Vitamins Α, Β, C, D, Ε and Κ act in conjunction with minerals and enzymes to help the body’s metabolic system work as efficiently as possible. The human body cannot function without them. They occur naturally in many vegetables and fruits, particularly in the skins and in green leafy vegetables. It is safer to eat the skins of organic fruits and vegetables as these do not contain pesticides. It is possible, however, to destroy or reduce the vitamin content of vegetables by overcooking, so steam or stir-fry instead boiling, or eat raw.
Essential for the skin and mucus membranes, it is present in vegetables, dairy products and liver. Avoid liver, pâte and liver oil in pregnancy because of high concentrations of vitamin Α, and if you take vitamin supplements ensure they contain less than 10,000 IU of retinol. Excess may affect fetal brain and eye development.
The Β vitamins affect the nervous system, mucus membranes, digestion, oxidation, cholesterol levels, fluid retention and blood cell formation. Vegetables, fruit, nuts and seeds, eggs, poultry, fish and milk αll contain elements of the vitamin Β complex.
This is a Β vitamin that assists a growing baby’s neurological development in the womb and reduces the chance of spina bifida. Fresh or steamed vegetables such as broccoli, sprouts, asparagus and spinach are α rich source of folic acid. The recommended dose of 0.4 mg (400 mcg) per day is particularly important during the first 12 weeks of pregnancy and before conception. Regardless of diet, all women are advised to take folic acid supplements daily during this time.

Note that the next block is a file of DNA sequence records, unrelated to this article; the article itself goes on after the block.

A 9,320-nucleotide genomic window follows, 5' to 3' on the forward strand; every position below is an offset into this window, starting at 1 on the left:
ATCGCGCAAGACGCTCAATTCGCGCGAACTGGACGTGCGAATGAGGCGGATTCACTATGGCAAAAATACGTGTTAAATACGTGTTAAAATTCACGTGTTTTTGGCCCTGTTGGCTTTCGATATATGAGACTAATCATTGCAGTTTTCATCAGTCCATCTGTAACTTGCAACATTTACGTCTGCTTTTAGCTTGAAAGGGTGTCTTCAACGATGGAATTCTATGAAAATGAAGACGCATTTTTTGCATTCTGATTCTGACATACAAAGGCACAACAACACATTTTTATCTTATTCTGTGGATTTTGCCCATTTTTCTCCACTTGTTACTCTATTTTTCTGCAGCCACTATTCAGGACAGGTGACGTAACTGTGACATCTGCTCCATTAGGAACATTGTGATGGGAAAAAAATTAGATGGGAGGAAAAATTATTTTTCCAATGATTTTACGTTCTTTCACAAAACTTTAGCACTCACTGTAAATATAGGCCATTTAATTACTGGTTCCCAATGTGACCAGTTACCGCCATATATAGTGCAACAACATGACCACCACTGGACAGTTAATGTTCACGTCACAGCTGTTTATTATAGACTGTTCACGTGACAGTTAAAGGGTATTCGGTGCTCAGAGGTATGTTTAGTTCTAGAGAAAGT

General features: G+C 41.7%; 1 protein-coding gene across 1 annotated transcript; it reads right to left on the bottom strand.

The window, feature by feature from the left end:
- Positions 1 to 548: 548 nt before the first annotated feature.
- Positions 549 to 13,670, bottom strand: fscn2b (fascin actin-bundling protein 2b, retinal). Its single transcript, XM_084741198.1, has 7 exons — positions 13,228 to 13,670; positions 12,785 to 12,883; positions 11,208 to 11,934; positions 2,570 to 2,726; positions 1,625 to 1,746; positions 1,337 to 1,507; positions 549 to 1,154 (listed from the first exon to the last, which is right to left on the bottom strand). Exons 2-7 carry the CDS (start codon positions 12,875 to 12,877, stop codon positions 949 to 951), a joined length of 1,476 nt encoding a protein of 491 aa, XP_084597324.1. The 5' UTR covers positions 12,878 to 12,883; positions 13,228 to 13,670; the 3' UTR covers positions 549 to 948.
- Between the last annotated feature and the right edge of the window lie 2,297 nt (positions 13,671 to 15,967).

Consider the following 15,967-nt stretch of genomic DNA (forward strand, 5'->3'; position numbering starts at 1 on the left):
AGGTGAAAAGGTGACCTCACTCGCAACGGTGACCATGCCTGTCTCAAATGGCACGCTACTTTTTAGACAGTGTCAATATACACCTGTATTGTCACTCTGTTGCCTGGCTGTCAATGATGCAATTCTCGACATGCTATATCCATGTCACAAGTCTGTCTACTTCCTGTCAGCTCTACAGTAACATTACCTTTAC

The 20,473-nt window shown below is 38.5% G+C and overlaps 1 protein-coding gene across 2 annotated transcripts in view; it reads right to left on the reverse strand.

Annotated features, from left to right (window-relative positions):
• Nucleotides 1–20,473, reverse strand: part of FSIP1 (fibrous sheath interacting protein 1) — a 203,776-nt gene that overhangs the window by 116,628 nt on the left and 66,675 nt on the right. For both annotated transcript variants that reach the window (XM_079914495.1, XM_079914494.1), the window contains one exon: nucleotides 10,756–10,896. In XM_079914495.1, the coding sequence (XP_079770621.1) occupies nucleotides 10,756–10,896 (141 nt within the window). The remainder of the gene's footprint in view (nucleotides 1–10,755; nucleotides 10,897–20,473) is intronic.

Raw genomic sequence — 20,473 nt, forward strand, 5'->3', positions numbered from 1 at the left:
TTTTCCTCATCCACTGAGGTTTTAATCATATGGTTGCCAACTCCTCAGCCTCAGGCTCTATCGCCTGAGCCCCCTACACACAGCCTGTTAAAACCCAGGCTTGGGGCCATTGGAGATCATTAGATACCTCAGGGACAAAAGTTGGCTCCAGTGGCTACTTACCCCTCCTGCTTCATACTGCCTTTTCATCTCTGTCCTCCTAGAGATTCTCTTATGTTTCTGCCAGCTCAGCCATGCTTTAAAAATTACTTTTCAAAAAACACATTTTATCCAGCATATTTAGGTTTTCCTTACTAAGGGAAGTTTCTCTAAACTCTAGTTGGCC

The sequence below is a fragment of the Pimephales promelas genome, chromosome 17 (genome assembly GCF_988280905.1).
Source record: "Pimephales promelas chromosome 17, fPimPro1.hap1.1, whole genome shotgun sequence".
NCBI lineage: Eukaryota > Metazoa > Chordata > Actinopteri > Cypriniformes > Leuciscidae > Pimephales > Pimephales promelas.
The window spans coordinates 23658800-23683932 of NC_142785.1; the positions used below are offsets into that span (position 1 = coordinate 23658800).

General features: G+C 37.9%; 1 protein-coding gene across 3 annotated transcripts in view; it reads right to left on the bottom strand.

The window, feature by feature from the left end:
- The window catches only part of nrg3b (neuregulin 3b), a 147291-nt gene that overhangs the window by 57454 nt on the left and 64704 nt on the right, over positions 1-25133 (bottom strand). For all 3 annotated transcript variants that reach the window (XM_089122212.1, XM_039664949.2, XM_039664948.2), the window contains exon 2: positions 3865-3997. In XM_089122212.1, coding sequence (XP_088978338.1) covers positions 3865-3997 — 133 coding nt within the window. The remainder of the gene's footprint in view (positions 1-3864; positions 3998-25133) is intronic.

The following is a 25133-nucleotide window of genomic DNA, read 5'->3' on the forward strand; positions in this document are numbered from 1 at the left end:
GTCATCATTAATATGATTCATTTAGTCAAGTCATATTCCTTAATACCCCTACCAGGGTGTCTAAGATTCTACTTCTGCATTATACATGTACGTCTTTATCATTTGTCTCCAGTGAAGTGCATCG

This helps oxidation and prevents infection, is an anti¬pollutant, boosts connective tissue, reduces cancer risk and is important in iron absorption. It is present in all raw fruits and vegetables. Excess vitamin C may be harmful: the maximum safe dose is 1000-1500 mg daily.
Necessary for calcium absorption and skeletal development, it is an important factor in guarding against osteoporosis. It is made in the skin by exposure to the sun, and is found in liver, dairy products and eggs and it may be added to bread during baking.
This assists normal blood clotting, tissue healing and skin oxygenation. It is found in wholegrains, dairy products, Soya beans and many seeds.
Essential for normal blood clotting, vitamin K is made by bacteria in the bowel. However, newborn babies do not have bacteria for a few days so currently vitamin K is given at birth. Minerals Minerals are essential to wellbeing. Each one performs a specific task, maintaining your health while supporting the development of your baby.